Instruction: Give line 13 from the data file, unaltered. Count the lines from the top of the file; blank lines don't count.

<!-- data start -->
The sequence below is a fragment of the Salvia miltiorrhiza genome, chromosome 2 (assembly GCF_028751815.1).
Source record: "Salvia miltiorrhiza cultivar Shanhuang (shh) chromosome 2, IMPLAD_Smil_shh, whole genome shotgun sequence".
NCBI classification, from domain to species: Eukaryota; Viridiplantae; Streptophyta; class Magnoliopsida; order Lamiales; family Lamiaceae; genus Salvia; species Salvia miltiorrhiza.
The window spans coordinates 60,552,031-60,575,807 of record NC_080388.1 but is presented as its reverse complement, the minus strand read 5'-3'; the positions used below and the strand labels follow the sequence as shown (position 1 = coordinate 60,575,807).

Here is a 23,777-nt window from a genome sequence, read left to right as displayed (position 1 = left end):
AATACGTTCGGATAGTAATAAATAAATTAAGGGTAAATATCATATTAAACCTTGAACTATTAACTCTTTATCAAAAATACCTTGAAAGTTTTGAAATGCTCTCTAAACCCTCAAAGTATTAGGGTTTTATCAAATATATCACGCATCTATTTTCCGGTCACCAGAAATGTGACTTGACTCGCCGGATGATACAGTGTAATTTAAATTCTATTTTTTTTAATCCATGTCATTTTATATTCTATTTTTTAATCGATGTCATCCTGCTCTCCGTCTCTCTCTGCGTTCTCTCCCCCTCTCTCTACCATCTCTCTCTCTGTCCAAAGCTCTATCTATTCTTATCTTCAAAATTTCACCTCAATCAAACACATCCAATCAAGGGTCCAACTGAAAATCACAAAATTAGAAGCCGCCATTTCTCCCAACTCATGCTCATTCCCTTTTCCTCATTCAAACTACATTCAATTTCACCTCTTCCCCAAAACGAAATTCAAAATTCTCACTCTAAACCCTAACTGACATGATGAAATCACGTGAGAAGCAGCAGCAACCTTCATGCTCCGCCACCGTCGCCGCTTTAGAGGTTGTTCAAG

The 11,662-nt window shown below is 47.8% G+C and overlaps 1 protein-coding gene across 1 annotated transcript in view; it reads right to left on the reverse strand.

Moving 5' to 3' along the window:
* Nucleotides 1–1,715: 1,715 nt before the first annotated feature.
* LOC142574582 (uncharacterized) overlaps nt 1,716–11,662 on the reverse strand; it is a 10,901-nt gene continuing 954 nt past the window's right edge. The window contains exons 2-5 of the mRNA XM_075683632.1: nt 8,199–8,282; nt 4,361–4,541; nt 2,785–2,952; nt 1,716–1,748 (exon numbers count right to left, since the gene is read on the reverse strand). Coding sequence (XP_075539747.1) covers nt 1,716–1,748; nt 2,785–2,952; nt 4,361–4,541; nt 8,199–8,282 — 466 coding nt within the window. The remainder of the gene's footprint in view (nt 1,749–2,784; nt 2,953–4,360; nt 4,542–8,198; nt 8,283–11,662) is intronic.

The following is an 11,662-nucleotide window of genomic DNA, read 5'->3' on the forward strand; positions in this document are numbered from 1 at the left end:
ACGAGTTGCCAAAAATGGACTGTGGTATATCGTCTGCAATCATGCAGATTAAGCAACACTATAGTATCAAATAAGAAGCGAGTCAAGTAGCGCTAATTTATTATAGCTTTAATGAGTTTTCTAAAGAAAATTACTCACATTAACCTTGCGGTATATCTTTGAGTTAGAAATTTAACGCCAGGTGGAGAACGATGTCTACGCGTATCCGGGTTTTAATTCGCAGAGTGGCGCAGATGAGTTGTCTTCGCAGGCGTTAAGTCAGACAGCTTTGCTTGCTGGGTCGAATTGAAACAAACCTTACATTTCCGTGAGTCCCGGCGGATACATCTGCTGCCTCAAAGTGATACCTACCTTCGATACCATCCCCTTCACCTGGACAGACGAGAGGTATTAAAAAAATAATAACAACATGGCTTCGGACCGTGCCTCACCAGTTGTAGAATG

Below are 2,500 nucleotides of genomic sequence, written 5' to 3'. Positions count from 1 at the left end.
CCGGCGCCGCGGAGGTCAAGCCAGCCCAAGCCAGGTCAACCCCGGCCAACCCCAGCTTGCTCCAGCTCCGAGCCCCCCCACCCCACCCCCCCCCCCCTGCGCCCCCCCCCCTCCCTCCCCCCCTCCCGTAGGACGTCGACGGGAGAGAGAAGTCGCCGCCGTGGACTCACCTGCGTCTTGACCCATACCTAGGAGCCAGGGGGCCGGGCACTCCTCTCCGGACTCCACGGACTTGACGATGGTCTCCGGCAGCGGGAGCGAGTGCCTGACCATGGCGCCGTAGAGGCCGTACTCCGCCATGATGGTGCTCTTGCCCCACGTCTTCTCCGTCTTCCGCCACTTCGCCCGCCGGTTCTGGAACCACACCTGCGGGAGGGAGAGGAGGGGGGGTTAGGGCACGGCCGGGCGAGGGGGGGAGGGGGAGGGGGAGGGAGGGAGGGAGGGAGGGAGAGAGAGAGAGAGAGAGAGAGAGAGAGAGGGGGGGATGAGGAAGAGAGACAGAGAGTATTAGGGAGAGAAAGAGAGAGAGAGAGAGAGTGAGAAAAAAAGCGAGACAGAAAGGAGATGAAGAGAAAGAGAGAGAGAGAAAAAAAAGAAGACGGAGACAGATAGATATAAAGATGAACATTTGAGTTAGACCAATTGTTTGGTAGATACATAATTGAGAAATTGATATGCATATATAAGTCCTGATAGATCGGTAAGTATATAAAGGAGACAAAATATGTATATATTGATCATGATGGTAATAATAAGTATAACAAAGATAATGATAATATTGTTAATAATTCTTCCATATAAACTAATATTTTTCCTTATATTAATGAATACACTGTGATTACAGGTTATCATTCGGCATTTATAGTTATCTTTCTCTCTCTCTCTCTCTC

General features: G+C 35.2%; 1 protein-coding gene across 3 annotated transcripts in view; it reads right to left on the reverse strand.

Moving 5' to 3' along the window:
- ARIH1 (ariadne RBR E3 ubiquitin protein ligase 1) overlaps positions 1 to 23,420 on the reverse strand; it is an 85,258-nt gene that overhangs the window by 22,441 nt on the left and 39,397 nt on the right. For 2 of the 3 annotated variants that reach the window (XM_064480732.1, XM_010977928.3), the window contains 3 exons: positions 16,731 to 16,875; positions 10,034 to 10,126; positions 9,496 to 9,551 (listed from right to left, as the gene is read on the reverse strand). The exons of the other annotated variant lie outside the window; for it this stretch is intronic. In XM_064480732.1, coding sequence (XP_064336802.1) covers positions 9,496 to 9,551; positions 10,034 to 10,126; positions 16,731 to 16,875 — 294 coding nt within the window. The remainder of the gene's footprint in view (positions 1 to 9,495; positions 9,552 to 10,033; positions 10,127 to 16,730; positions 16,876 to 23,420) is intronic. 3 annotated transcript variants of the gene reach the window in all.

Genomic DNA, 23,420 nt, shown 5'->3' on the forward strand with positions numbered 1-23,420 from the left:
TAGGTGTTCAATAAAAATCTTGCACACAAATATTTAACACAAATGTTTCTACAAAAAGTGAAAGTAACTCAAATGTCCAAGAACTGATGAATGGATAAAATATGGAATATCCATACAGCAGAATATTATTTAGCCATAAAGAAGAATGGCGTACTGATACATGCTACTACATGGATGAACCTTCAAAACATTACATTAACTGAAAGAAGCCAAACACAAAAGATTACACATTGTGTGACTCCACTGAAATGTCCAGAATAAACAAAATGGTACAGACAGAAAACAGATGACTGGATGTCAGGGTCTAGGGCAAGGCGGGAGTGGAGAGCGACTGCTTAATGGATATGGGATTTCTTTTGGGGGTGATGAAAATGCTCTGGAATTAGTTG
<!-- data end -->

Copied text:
Below are 2,500 nucleotides of genomic sequence, written 5' to 3'. Positions count from 1 at the left end.